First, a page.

Spike Jonze and writer David Eggers have taken the slender meat in the book and spun it out into a beautifully rendered, overwhelmingly dark and pyschologically truthful film about the fears and resentments of childhood. In truth, there isn't much joy left in it, and I'm not sure what kids will make of it. But for adults, the film is a deeply emotionally affecting depiction of what it's like to be a child, and indeed, the pressures on parents in a modern world of working parents and divorce.

The first hour of the film gives us the reality of little Max (Max Records), a nine year old kid growing up in the snowy American burbs. His elder sister is too busy being a teen to hang with him, his working mum (Catherine Keener) tries her best to give him attention but has her own stress to deal with. He loves mischief - instigating a snowball fight with his sister's friends - but gets scared when the fight gets out of control and they smash his igloo. The film is full of visual references to kids seeking small dark places to hide and feel safe in, but that safety being intruded upon. It's also full of play fights that have real emotional consequences. In these early scenes, I love the efficiency with which Jonze and Eggers essay Max's emotional life. The fight that triggers his running away comes out of nowhere. I also love the freedom of the camera, capturing with handheld the rumpus, but also shooting from Max's POV and height. There's a lovely scene where Max is sitting under his mum's desk tugging at her tights - a wonderfully intimate moment but also hinting at his need to express himself and incapability of doing so with words.

By the second half hour, Max has run away from his house having thrown a tantrum and bitten his mother on the shoulder - a highly charged scene. He takes a boat and through scary waves, lands in the land of the wild things. There he meets a loose collective of monsters and becomes their king, starting play-fights that soon sour. All of these monsters are expressions of Max's own insecurities and fears - the fear of not fitting in, of being abandoned for cooler friends, of not being understood, of not being loved, of sadness. The fear that doing a robot dance won't make his mum happy and won't make the monsters happy either.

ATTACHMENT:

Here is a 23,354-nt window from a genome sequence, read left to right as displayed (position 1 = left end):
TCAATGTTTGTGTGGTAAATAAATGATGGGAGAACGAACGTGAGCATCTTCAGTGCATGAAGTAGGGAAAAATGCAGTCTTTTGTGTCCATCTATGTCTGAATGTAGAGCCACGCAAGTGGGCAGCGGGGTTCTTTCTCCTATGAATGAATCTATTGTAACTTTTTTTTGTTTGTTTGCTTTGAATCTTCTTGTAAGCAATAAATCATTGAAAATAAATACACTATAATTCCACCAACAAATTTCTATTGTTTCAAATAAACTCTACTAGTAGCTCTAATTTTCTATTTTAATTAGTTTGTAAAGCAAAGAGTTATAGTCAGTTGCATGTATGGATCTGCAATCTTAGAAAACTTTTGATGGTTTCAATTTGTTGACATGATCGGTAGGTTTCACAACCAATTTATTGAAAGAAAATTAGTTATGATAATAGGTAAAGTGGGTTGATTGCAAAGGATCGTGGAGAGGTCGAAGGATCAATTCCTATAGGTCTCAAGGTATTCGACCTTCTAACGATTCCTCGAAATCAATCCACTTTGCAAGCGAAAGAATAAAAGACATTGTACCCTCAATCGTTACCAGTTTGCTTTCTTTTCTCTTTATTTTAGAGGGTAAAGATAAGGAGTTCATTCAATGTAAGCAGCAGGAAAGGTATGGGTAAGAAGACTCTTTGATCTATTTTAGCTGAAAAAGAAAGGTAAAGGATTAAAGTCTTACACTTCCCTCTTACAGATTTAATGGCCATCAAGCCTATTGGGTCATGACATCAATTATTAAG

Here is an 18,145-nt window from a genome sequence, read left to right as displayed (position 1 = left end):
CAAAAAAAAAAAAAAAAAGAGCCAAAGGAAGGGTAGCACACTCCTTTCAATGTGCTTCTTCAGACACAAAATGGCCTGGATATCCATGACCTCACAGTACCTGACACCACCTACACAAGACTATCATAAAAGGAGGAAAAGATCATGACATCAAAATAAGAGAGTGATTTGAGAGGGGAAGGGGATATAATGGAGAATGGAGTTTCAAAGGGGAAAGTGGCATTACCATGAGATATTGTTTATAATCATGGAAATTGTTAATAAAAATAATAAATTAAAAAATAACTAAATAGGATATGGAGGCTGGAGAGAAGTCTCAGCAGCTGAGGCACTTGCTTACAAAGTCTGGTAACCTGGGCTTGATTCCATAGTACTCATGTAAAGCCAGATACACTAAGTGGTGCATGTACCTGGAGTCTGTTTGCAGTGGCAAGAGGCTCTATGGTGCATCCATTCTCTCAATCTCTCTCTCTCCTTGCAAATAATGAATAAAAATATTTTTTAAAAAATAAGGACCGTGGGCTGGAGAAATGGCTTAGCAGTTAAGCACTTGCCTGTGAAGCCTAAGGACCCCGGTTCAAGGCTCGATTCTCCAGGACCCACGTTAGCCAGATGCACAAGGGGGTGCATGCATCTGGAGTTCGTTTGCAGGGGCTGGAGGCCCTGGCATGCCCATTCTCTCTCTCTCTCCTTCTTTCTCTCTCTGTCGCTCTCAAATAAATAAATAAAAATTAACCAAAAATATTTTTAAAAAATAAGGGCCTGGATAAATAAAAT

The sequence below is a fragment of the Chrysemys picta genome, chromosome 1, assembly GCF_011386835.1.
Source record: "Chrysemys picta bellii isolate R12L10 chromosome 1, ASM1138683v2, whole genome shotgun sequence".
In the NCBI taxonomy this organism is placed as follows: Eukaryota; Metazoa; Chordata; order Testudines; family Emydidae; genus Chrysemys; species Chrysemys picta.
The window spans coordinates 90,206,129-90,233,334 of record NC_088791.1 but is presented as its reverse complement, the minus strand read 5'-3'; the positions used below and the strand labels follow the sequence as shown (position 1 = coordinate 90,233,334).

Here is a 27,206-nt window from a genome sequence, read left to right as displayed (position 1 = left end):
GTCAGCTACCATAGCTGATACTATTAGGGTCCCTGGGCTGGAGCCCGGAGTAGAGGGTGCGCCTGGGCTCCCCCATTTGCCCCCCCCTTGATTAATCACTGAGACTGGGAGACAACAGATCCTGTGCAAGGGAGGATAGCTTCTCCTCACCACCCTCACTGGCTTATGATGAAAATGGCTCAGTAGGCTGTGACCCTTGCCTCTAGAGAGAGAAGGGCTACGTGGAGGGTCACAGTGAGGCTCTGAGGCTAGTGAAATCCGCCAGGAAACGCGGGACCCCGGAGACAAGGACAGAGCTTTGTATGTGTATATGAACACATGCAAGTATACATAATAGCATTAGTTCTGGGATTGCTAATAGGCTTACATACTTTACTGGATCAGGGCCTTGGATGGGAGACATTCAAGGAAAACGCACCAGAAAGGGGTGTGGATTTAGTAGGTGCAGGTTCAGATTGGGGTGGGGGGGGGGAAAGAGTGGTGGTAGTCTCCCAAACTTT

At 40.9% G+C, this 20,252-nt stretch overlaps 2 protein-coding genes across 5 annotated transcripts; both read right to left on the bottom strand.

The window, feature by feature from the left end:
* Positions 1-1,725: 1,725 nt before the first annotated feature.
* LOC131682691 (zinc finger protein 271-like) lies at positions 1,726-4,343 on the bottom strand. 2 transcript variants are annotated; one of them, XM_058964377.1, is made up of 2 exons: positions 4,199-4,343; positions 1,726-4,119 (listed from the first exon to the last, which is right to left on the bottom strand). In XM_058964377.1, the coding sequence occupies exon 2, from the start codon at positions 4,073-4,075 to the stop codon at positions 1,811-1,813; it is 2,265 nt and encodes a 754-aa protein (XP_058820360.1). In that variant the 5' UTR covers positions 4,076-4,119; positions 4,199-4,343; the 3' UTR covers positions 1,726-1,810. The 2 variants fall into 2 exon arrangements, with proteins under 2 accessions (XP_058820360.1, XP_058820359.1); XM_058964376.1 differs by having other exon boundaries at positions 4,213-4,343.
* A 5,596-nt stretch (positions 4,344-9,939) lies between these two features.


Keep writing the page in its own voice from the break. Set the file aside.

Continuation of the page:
I love this section for its wonderful visual style. When Carol (James Gandolfini) takes Max to see his model world, it really is magical. There's a kind of magic to the simple mastery of making and doing rather than CGI wizardry. That translates to the monsters themselves. They are giant muppets that have been ever so lightly CGI animated to show the facial expressions of the actors voicing them. It's a really wonderful result - they look real, they have weight, but they also look, well, muppety enough to have come from a kids imagination. I also love the wry humour. Classic example: Max and Carol are walking through a desert and an absolutely enormous monster appears on the horizon. Carol dismisses it as a harmless pup: "don't feed it or he'll follow you around." But there's no denying that this section is also pretty much a constant downer. The monsters talk like a bunch of depressed characters from a Woody Allen film, filled with neuroses about failed relationships and low self-esteem. They speak in phrases that kids must hear and not quite understand. They have an abiding sadness that poor Max can't shift because, after all, he's not a real king.